Maina Team publishes in Advanced Science

Maina’s team has generated a genetic system that models, in mice, the heterogeneity and primary resistance to treatment of human Triple Negative Breast Cancer (TNBC), a highly aggressive type of breast cancer for which there is currently no effective treatment. In an international collaborative setting, they also discovered a treatment that overcomes TNBC heterogeneity and resistance. Published in the journal Advanced Science, this work shows how potentially relevant treatments can be identified by modelling the disease.

Modelling Heterogeneity of Triple-Negative Breast Cancer Uncovers a Novel Combinatorial Treatment Overcoming Primary Drug Resistance

Breast cancer is a global health problem. Several laboratories are exploring different strategies to identify early detection methods and targeted therapies. Among the four major classes of breast cancer, Triple-Negative Breast Cancer (TNBC), which accounts for 10-15% of all breast cancers, has a poor prognosis and is the most complex to control. Radiotherapy and chemotherapy are currently the main treatments for TNBC, although only effective in few patients. At present, knowledge about TNBC and the identification of effective therapies is limited by the lack of relevant preclinical models capable of recapitulating the complexity of TNBC, in particular the extraordinary heterogeneity between tumours and the primary resistance to treatment. It is therefore crucial to better understand this pathology. 

The mouse model generated by Maina’s team is based on a slight perturbation of signals involved in the regulation of mammary gland function. Although this perturbation is controlled by the tissue, over time it leads to alterations that induce spontaneous tumour formation in mice. An unexpected aspect is the specificity of the tumours generated, which are exclusively of the TNBC type. Nevertheless, it is probably the subtle nature of this perturbation that allows the generation of heterogeneous molecular alterations among different mouse tumours, as observed in TNBC patients. In addition, this mouse model summarizes the resistance to conventional chemotherapy, frequently observed in patients. All of these characteristics demonstrate the relevance of this mouse model for the study of the mechanisms underlying TNBC. Through collaborative studies, at the national and international level, the researchers have employed this model to identify a combination of blocking agents capable of killing murine and human TNBC cells very efficiently, overcoming heterogeneity and primary resistance.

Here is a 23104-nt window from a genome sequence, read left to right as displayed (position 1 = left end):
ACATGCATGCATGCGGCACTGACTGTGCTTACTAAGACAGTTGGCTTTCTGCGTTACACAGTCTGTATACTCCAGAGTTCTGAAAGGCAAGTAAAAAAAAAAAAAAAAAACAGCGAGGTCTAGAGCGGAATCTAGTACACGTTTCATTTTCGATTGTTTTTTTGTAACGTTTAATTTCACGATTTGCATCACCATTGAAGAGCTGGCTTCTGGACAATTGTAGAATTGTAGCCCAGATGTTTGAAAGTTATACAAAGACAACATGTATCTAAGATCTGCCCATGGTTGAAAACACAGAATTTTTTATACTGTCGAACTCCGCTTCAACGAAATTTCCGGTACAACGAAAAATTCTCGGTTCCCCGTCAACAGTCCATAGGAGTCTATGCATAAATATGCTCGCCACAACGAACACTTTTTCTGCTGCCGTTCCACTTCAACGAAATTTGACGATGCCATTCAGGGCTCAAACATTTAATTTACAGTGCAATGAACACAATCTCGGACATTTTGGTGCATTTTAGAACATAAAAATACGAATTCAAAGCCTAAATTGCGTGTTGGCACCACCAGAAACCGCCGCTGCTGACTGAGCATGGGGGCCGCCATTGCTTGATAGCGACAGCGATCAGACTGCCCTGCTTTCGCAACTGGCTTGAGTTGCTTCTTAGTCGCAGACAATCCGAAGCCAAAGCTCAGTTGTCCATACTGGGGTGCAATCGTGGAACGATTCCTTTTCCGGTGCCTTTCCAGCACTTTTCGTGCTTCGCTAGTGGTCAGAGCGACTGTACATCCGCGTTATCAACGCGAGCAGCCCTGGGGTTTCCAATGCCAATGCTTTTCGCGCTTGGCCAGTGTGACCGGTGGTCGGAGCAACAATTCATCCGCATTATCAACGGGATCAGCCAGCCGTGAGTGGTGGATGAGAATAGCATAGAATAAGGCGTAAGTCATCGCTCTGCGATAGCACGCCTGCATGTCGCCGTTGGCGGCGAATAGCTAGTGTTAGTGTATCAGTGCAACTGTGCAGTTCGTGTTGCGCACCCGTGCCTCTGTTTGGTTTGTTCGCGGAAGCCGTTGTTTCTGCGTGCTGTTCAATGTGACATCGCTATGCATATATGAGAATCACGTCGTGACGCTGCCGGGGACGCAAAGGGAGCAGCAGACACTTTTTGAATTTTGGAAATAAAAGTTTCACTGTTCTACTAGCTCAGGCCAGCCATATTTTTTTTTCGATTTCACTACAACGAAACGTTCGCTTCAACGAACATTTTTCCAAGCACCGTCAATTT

This research, based on an interdisciplinary strategy, includes mouse genetics, large-scale screening, data interpretation using machine learning, integration of human cancer data, and screening of anti-cancer agents. This work illustrates how a model of human pathology, summarizing its complexity, allows the understanding of the underlying molecular aspects and proposes new treatments to be further explored as potential therapies.

Maina_et_al2021

Triple-negative breast cancer (TNBC) is highly aggressive and currently lacks effective treatment. Top: This study reports the generation of a unique mouse model developing spontaneous, exclusive TNBC, recapitulating heterogeneity and primary resistance to treatments. Bottom: Its clinical relevance is further strengthened by the identification of a potent drug combination for TNBC treatment, based on WEE1 and BCL-XL targeting.

To know more :

Modeling Heterogeneity of Triple‐Negative Breast Cancer Uncovers a Novel Combinatorial Treatment Overcoming Primary Drug Resistance

Fabienne Lamballea,*, Fahmida Ahmada, Yaron Vinik, Olivier Castellanet, Fabrice Daian, Anna-Katharina Müller, Ulrike A. Köhler, Anne-Laure Bailly, Emmanuelle Josselin, Rémy Castellano, Christelle Cayrou, Emmanuelle Charafe-Jauffret, Gordon B. Mills, Vincent Géli, Jean-Paul Borg, Sima Levb, Flavio Mainab,*

Advanced Science: https://doi.org/10.1002/advs.202003049

Contact

Fabienne Lamballe - fabienne.lamballe@univ-amu.fr
Flavio Maina - flavio.maina@univ-amu.fr